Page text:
While the general description for when someone catches aflame is to cover him or her, smother it and help the performer, with fire breathing it is a bit different process. The blankets used to smother a fire can also smother a person, not to mention that while attempting to smother a flame it can actually be pushed somewhere else. Approach the flame in a direction that will direct it away from the performer's face. If the performers face is on fire, quickly and forcefully pat the fire out with the towel/blanket. Never cover the person's face with the towel and never spray a fire extinguisher into a person's face. Practicing these moves is just as important as practicing safe breathing techniques.

Final word

Fire breathing is dynamic, adrenalizing, mesmerizing and thrilling, but it is no bar trick and it is not as safe as it may appear. Following these guidelines and tips will help to make it safer, but no fire play is fool proof. Use common sense, be aware of what is around you, relax and have fun. That is what this is all about!

See also Fire Safety , A season in hell (A fire breathing accident), MSDS Fuel Safey

Frequently Asked Questions.

  1. What is fire breathing?
    Fire Breathing is the aspiration of a fuel through a fire, causing the ignition of the fuel.

  2. Is it dangerous? Why?
    Even done correctly fire breathing can have adverse results on the health and well being of the breather such as, but not limited to:

    A. Death
    B. Severe burns
    C. Cancer
    D. Dental Problems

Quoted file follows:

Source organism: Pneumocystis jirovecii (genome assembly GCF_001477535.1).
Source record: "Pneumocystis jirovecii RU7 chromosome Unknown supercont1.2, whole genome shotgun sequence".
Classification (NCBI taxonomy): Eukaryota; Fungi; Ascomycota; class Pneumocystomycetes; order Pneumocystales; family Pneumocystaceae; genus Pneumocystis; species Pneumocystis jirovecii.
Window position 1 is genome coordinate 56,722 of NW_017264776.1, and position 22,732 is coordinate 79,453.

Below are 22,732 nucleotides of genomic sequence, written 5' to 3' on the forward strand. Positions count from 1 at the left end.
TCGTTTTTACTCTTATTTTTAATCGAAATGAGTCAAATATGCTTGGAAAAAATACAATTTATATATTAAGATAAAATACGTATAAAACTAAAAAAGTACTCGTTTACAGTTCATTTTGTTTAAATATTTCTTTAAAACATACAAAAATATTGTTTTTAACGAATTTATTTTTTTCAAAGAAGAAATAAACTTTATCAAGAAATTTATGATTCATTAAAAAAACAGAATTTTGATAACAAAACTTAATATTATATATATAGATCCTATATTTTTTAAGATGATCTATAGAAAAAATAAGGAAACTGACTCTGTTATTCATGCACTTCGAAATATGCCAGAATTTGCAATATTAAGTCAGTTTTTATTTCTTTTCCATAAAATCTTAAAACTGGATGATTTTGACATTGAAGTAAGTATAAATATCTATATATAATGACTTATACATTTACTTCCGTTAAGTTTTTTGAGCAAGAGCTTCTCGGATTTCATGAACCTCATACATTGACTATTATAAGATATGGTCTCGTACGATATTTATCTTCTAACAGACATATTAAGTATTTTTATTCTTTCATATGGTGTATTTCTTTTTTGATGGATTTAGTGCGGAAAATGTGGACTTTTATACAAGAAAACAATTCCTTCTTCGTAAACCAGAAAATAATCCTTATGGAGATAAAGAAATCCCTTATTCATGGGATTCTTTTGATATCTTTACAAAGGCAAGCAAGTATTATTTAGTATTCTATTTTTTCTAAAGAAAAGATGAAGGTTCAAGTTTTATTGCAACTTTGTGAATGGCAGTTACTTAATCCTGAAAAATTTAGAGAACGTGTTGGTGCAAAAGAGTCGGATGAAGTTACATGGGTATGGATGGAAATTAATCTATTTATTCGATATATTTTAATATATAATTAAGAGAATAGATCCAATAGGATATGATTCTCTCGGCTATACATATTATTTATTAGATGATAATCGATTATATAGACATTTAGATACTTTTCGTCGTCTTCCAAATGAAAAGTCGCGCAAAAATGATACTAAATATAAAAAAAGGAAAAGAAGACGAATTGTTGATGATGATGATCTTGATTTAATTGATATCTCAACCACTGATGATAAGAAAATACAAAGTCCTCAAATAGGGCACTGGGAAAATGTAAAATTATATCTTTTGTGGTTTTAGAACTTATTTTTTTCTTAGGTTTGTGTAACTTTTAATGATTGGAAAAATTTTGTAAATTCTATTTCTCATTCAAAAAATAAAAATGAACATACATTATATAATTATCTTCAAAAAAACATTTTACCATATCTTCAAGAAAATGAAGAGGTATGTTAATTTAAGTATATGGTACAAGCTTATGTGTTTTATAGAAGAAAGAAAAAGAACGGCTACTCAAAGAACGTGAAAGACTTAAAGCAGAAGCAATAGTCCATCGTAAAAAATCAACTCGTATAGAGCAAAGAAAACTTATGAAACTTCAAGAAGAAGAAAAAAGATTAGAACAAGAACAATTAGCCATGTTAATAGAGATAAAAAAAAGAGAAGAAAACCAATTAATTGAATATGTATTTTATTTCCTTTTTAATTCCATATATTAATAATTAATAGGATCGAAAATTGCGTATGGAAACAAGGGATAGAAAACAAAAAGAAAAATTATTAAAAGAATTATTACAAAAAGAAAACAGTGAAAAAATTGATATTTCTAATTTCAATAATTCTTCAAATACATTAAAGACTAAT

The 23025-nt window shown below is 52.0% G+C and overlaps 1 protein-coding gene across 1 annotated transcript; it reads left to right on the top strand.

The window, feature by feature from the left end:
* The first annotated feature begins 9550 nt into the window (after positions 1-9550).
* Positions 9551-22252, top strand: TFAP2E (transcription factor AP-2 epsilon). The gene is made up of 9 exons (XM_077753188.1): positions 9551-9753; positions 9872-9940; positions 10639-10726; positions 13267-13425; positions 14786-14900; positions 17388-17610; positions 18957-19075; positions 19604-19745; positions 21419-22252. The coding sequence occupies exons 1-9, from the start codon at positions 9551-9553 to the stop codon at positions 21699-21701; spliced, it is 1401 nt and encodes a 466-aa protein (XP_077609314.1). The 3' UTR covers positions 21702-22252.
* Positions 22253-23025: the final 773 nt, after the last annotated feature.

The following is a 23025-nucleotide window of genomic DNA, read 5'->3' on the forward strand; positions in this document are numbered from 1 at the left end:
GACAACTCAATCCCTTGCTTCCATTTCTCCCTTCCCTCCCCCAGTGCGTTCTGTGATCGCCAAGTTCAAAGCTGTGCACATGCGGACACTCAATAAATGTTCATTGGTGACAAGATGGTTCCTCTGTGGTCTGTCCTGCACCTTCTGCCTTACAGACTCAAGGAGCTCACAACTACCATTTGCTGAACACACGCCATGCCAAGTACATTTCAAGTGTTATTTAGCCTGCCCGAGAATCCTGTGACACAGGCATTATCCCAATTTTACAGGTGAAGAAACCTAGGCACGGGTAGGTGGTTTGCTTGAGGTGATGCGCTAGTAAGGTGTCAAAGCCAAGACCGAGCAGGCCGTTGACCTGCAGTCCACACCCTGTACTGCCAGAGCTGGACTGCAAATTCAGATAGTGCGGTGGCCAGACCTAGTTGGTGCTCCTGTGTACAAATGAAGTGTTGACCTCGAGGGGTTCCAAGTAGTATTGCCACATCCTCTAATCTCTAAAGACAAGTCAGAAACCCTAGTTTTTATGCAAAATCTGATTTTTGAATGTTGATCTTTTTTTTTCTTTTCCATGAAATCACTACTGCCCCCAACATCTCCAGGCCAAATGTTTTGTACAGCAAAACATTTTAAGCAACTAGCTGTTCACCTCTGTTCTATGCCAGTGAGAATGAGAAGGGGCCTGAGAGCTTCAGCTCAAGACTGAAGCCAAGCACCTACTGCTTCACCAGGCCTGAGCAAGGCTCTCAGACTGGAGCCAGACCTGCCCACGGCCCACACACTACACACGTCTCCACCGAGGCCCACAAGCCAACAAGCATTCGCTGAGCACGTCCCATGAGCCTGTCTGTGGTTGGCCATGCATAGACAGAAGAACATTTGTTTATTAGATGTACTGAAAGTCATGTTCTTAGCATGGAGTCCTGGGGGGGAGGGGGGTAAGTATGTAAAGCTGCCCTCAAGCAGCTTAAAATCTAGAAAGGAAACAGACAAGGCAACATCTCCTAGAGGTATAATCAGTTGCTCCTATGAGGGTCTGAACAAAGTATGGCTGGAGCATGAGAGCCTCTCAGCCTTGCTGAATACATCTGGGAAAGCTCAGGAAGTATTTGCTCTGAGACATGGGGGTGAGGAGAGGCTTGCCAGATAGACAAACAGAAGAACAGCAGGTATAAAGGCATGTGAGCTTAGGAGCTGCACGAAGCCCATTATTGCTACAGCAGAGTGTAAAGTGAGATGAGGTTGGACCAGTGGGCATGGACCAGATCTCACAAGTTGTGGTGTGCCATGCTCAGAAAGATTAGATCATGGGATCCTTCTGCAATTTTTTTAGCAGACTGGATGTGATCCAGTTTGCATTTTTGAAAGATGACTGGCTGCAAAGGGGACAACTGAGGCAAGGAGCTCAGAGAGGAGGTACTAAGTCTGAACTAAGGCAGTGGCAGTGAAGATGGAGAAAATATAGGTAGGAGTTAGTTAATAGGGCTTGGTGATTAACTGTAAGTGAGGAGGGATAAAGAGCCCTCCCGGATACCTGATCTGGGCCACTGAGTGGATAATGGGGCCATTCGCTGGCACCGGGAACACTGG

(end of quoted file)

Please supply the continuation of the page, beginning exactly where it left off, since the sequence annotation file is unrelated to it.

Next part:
E. Stomach and tissue ulcers
    F. Fuel Poisoning
    G. Chemical Pnuemonia or Acute Respiratory Distress
    H. Dry Cough
    I. Headache, dizziness, drunken ill feeling
    J. Nausea, diarrhea, vomiting, stomach ache
    K. Dry mouth/ Cotton Mouth
    L. Dry skin and topical heat burns

  3. What do I need to get started?
    You need to research and gather as much information as you can to make an educated decision as to whether or not this is right for you. The search function on this site will provide several informative discussions on this topic. is another useful resource.

  4. What fuels should I use?

    ***Always practice with water first, and then fuel without the flame. ***
      The more important answer is what fuels you should stay away from. Gasoline, white gas/naphtha, alcohol (methyl or ethyl), and butane should be avoided at all costs.
      Your best bets are high flashpoint fuels such as Kerosene, Lamp and Paraffin Oils, and
      Some have experimented with a relatively new fuel called Biodiesel.
      ***It is important to remember all fuels are toxic. ***

  5. What safety equipment should I have on hand?

    As always, you will need a knowledgeable safety person you trust, a damp towel, a fire blanket and a fire extinguisher, at the very least.

  6. How long should I practice?
    Practice until you feel fully comfortable in what you are doing, and until there are no large drops of water falling to the ground. Do the same when you begin practicing with fuels.

  7. What other things should I consider?
    There are many things you need to remember while fire breathing.

    A. Always wipe excess fuel dribble from your chin before and after your breath.

    B. Always check the wind before attempting any blow. If it is shifty or if it is very strong, try again another day.

    C. Always keep flame source away from fuel container.

    D. The plume will be very loud, very hot and very bright.

    E. Aim upwards in a direction away from other people, flammable materials and any overhead wiring/trees/etc. The safety of others and yourself should always be your primary concern.

    F. If you are on a smoothe surface, the fuel spray will make it slippery. Be prepared to cover it or clean it up when you are finished.

Copyright © 2002 by Pele -

"Fire Breathing" was first uploaded by HOP and has been viewed 139895 times.


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Comments/replies: 1
Member #115809
Reged: Aug 2010
22nd Apr 2011 12:00 AM    

This was a very informative topic thank you.:)
But I have a question what is overusing fire breathing? How long should you wait from preformance to preformance to be as safe as posible from getting canser and other sideeffects a week, a month, a year?

Comments/replies: 1